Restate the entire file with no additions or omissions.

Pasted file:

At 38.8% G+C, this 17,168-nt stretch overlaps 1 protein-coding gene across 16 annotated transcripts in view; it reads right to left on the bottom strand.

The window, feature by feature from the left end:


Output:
At 38.8% G+C, this 17,168-nt stretch overlaps 1 protein-coding gene across 16 annotated transcripts in view; it reads right to left on the bottom strand.

The window, feature by feature from the left end: